Echoing Cruz, Jordan said he won’t support tax increases at any income level, but he argued that eliminating the individual mandate would generate at least $300 billion that could provide tax relief to families who might otherwise face hikes.

“We’ve all voted for it, it’s what we said we were going to do [and] it frees up money to allow families to get more money,” Jordan said. “Come on!”

Some deficit hawks have balked at the tax package because it allows for $1.5 trillion to be added to the federal deficit over a decade. But Jordan rejected that argument, citing a simple mantra he attributed to Rep. Thomas Massie (R-Ky.): “You don’t pay for tax cuts, you pay for spending."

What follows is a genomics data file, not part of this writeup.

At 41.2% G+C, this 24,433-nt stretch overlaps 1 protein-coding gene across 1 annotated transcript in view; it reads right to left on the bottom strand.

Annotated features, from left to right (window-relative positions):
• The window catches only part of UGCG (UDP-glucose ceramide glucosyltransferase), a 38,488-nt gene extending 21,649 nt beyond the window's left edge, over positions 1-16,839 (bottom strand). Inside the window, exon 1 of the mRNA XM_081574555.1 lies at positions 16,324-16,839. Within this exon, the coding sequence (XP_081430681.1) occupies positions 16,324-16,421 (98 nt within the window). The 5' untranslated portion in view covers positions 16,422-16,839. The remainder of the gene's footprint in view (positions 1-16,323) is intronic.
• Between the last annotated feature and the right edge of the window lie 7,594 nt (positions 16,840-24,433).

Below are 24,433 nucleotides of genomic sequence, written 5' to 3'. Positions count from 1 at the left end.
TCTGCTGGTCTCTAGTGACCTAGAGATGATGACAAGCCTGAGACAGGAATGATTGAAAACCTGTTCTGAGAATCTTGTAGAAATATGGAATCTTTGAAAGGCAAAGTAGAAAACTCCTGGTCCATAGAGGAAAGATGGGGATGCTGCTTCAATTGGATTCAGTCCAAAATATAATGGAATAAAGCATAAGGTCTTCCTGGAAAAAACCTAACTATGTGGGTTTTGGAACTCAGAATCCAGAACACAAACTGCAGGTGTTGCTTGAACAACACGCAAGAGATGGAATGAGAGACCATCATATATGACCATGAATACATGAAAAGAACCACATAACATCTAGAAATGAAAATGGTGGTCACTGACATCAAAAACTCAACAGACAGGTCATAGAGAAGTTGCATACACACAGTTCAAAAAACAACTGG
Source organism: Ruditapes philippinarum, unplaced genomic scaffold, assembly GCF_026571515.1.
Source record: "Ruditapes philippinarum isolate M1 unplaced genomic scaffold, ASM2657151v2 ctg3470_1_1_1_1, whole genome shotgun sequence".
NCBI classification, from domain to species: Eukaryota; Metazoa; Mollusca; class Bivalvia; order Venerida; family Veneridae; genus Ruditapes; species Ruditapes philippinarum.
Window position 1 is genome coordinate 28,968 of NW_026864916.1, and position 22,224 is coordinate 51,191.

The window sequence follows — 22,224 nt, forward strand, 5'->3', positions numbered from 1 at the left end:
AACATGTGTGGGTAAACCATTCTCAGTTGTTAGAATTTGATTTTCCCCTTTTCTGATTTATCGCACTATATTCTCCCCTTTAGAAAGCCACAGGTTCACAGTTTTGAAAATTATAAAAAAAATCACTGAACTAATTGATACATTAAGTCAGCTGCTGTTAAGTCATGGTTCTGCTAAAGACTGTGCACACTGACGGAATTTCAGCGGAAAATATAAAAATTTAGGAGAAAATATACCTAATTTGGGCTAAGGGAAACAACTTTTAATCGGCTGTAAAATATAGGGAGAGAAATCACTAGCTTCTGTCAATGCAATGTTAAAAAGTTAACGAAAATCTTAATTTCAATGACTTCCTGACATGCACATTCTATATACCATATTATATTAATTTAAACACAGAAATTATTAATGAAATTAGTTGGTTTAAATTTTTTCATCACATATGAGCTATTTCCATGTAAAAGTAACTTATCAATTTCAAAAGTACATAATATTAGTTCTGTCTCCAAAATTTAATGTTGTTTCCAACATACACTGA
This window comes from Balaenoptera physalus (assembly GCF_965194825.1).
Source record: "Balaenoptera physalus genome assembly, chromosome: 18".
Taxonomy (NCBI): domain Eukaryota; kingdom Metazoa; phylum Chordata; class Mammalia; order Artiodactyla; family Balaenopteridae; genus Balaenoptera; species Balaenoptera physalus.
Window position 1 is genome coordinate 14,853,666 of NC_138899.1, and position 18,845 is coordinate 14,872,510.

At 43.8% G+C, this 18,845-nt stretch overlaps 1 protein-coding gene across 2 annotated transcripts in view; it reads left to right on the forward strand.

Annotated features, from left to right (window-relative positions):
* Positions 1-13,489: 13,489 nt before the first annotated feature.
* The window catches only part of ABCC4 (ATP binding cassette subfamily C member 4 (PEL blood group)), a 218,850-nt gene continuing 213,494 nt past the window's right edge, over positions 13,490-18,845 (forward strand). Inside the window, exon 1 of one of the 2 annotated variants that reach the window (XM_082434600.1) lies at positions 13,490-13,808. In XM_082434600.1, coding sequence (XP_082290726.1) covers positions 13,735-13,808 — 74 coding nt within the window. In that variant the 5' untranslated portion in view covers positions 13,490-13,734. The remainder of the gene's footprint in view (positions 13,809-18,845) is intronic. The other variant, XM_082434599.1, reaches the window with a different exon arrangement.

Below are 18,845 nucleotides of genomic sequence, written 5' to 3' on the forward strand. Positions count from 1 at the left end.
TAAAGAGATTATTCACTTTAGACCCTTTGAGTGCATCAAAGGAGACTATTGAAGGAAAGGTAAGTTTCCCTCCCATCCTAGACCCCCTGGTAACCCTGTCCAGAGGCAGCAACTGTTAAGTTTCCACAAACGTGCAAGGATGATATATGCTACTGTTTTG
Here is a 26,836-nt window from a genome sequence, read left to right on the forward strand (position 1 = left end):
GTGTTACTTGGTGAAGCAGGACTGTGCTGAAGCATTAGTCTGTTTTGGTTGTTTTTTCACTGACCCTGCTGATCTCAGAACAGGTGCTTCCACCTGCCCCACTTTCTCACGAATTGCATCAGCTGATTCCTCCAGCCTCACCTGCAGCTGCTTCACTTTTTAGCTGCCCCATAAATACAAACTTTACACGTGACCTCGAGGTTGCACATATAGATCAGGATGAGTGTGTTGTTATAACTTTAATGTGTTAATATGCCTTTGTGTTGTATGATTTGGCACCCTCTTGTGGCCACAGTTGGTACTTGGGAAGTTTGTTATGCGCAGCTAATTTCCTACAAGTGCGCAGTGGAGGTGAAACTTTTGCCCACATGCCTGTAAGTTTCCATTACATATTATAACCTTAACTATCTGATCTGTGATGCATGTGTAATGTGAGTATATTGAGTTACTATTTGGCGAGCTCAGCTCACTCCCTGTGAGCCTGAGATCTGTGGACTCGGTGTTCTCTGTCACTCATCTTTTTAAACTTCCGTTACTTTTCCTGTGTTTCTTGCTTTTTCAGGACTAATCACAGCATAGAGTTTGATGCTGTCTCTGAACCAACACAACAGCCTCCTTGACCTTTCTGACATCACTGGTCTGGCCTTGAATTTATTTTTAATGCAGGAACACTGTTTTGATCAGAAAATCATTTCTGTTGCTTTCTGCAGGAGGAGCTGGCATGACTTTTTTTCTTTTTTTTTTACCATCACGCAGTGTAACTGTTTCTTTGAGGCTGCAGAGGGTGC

“I’ve been against a revenue-neutral approach forever. Let’s just focus on the spending afterwards,” Jordan said.  

At least five Republicans are on the record opposing the GOP bill or strongly leaning against it, according to a running tally kept by The Hill. They are Issa and Reps. Lee Zeldin (N.Y.), Pete KingPeter (Pete) Thomas KingDemocratic overreach is key to rising Republican prospects in November FEC allows candidate to use campaign funds for child care Tensions on immigration erupt in the House GOP MORE (N.Y.), Leonard Lance (N.J.) and Frank LoBiondo (N.J.), who announced Tuesday he would not seek a 13th term in office.

GOP leaders can afford to lose up to 22 Republicans when they bring the tax bill to the floor next week.

Niv Ellis, Cristina Marcos and Naomi Jagoda contributed.